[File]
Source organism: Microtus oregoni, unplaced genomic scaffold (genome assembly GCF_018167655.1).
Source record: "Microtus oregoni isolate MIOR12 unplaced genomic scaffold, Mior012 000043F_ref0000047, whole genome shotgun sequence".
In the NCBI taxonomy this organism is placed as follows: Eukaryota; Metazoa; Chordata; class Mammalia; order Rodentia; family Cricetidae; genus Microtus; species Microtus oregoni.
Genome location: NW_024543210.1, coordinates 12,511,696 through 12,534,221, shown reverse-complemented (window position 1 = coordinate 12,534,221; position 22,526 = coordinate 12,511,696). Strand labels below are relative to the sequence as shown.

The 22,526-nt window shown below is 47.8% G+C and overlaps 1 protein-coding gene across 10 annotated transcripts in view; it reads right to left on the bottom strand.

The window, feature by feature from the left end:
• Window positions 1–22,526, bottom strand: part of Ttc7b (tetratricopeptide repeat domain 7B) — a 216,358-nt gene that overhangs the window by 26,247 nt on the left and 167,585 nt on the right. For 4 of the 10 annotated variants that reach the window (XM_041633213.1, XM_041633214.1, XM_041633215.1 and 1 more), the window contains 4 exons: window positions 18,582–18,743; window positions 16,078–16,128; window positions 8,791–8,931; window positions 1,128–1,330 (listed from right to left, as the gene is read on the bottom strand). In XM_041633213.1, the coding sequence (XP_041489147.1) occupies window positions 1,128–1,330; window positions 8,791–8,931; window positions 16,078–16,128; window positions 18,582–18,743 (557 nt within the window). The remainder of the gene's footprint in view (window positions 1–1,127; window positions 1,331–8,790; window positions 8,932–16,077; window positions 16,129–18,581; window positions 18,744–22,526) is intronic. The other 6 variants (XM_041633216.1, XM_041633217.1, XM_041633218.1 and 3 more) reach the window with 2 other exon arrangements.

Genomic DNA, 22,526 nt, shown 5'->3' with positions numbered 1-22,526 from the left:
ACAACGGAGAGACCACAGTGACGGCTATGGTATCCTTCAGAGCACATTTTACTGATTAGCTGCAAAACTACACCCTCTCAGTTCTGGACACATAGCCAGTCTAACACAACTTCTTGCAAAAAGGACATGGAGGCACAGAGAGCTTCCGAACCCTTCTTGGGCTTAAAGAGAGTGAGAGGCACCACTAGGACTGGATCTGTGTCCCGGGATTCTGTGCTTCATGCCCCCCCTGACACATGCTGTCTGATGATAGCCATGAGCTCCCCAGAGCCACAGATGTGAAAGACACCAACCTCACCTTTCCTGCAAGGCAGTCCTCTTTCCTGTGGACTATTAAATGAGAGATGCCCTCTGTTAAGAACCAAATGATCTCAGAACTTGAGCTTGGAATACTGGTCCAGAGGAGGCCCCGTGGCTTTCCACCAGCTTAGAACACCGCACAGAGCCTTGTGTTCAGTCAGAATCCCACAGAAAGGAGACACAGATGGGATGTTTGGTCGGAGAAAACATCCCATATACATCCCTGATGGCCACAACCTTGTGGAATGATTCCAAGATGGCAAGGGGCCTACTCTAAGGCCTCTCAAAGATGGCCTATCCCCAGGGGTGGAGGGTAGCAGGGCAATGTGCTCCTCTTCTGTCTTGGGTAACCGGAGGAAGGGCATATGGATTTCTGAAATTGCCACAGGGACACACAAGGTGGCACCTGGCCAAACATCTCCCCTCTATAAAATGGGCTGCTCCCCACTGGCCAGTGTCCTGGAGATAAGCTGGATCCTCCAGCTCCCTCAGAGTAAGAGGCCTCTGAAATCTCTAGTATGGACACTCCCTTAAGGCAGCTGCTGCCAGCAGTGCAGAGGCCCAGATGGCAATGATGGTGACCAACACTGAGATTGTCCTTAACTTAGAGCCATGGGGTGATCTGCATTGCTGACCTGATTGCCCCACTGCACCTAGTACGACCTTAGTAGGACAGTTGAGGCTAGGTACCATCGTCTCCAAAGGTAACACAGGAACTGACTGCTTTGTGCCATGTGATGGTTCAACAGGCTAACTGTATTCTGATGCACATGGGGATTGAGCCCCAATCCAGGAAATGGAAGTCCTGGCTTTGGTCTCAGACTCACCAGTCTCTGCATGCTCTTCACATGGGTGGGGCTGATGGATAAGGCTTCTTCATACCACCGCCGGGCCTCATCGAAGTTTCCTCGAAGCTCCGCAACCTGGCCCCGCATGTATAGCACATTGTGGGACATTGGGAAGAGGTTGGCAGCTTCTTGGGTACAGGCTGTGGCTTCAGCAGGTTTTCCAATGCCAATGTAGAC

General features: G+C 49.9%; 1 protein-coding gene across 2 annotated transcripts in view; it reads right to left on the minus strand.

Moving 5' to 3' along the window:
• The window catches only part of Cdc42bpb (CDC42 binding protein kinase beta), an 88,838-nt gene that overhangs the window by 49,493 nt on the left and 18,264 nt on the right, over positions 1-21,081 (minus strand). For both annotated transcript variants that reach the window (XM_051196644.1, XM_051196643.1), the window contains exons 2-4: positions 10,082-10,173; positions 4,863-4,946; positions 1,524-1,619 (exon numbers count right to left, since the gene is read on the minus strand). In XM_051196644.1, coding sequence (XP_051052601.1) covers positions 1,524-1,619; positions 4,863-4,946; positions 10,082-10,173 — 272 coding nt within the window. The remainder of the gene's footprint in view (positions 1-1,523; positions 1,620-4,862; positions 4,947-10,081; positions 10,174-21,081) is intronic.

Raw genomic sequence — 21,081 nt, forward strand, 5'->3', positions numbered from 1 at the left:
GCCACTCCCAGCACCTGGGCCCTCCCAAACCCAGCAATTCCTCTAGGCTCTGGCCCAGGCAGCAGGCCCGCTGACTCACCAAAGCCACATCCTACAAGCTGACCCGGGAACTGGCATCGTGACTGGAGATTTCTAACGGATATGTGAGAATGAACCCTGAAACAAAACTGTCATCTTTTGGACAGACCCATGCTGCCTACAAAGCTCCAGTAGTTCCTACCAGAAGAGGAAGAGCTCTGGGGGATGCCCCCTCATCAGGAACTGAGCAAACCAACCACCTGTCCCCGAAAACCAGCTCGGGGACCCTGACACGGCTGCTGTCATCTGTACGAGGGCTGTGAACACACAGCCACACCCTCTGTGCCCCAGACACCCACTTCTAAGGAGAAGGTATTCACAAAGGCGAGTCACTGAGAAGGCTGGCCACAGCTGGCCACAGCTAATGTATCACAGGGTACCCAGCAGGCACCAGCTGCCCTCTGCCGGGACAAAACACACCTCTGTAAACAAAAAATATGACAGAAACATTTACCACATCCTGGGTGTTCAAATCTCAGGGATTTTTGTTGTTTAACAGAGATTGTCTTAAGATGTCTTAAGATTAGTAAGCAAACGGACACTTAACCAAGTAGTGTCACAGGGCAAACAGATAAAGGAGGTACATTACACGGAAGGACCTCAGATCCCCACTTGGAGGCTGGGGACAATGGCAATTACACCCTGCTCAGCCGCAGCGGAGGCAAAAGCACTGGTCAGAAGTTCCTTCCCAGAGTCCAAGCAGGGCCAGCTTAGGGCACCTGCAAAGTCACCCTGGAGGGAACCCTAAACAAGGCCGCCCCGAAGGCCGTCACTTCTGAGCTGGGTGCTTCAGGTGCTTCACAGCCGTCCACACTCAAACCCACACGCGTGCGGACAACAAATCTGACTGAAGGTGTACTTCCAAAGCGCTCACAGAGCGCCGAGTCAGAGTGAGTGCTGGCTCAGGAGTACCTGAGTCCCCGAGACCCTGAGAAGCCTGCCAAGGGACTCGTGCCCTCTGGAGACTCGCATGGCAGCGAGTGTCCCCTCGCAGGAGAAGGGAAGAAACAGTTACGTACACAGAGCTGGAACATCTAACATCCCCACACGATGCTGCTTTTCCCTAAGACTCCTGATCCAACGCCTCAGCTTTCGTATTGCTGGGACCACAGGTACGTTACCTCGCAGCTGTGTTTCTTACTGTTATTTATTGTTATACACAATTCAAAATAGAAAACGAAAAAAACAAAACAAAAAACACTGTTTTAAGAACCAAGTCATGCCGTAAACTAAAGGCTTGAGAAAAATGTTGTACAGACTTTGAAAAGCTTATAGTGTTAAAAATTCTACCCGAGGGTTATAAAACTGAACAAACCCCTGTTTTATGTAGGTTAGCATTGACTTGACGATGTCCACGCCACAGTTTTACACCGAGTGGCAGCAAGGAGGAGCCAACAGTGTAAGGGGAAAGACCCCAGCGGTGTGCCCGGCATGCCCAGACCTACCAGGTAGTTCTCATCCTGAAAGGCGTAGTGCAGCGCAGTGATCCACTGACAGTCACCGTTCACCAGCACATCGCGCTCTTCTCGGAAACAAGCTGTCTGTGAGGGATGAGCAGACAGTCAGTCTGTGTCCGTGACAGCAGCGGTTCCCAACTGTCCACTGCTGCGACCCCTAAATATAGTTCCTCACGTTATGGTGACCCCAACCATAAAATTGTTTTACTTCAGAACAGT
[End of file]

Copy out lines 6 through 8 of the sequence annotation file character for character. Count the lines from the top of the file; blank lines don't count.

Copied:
The window, feature by feature from the left end:
• Window positions 1–22,526, bottom strand: part of Ttc7b (tetratricopeptide repeat domain 7B) — a 216,358-nt gene that overhangs the window by 26,247 nt on the left and 167,585 nt on the right. For 4 of the 10 annotated variants that reach the window (XM_041633213.1, XM_041633214.1, XM_041633215.1 and 1 more), the window contains 4 exons: window positions 18,582–18,743; window positions 16,078–16,128; window positions 8,791–8,931; window positions 1,128–1,330 (listed from right to left, as the gene is read on the bottom strand). In XM_041633213.1, the coding sequence (XP_041489147.1) occupies window positions 1,128–1,330; window positions 8,791–8,931; window positions 16,078–16,128; window positions 18,582–18,743 (557 nt within the window). The remainder of the gene's footprint in view (window positions 1–1,127; window positions 1,331–8,790; window positions 8,932–16,077; window positions 16,129–18,581; window positions 18,744–22,526) is intronic. The other 6 variants (XM_041633216.1, XM_041633217.1, XM_041633218.1 and 3 more) reach the window with 2 other exon arrangements.

Genomic DNA, 22,526 nt, shown 5'->3' with positions numbered 1-22,526 from the left: